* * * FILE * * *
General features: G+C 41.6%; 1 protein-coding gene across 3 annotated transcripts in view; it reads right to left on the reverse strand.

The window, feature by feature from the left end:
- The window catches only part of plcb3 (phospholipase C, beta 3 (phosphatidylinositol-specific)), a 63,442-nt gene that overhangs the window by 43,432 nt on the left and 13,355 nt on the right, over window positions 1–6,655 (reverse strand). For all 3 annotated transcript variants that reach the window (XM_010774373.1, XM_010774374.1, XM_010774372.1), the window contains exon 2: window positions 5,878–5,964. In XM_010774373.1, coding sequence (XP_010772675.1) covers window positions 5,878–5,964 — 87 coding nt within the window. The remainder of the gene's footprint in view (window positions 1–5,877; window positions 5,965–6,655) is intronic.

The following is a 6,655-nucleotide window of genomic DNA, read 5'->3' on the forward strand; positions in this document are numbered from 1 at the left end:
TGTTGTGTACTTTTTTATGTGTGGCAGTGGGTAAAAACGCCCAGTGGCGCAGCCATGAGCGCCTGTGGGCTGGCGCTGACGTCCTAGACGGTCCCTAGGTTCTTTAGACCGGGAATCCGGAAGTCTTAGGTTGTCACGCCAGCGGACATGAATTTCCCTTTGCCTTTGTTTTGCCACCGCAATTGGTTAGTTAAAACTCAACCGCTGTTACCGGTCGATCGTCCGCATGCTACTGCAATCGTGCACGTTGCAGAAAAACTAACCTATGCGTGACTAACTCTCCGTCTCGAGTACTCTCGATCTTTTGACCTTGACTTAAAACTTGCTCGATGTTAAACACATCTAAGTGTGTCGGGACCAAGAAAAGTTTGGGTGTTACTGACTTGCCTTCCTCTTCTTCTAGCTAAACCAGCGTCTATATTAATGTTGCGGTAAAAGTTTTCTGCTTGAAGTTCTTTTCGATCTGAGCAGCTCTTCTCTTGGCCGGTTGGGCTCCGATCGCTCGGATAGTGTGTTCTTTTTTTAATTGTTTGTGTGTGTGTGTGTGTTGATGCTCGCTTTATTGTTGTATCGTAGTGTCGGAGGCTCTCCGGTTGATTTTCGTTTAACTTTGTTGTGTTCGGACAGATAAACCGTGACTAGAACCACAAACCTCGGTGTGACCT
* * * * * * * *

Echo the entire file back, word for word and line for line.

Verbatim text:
General features: G+C 41.6%; 1 protein-coding gene across 3 annotated transcripts in view; it reads right to left on the reverse strand.

The window, feature by feature from the left end:
- The window catches only part of plcb3 (phospholipase C, beta 3 (phosphatidylinositol-specific)), a 63,442-nt gene that overhangs the window by 43,432 nt on the left and 13,355 nt on the right, over window positions 1–6,655 (reverse strand). For all 3 annotated transcript variants that reach the window (XM_010774373.1, XM_010774374.1, XM_010774372.1), the window contains exon 2: window positions 5,878–5,964. In XM_010774373.1, coding sequence (XP_010772675.1) covers window positions 5,878–5,964 — 87 coding nt within the window. The remainder of the gene's footprint in view (window positions 1–5,877; window positions 5,965–6,655) is intronic.

The following is a 6,655-nucleotide window of genomic DNA, read 5'->3' on the forward strand; positions in this document are numbered from 1 at the left end:
TGTTGTGTACTTTTTTATGTGTGGCAGTGGGTAAAAACGCCCAGTGGCGCAGCCATGAGCGCCTGTGGGCTGGCGCTGACGTCCTAGACGGTCCCTAGGTTCTTTAGACCGGGAATCCGGAAGTCTTAGGTTGTCACGCCAGCGGACATGAATTTCCCTTTGCCTTTGTTTTGCCACCGCAATTGGTTAGTTAAAACTCAACCGCTGTTACCGGTCGATCGTCCGCATGCTACTGCAATCGTGCACGTTGCAGAAAAACTAACCTATGCGTGACTAACTCTCCGTCTCGAGTACTCTCGATCTTTTGACCTTGACTTAAAACTTGCTCGATGTTAAACACATCTAAGTGTGTCGGGACCAAGAAAAGTTTGGGTGTTACTGACTTGCCTTCCTCTTCTTCTAGCTAAACCAGCGTCTATATTAATGTTGCGGTAAAAGTTTTCTGCTTGAAGTTCTTTTCGATCTGAGCAGCTCTTCTCTTGGCCGGTTGGGCTCCGATCGCTCGGATAGTGTGTTCTTTTTTTAATTGTTTGTGTGTGTGTGTGTGTTGATGCTCGCTTTATTGTTGTATCGTAGTGTCGGAGGCTCTCCGGTTGATTTTCGTTTAACTTTGTTGTGTTCGGACAGATAAACCGTGACTAGAACCACAAACCTCGGTGTGACCT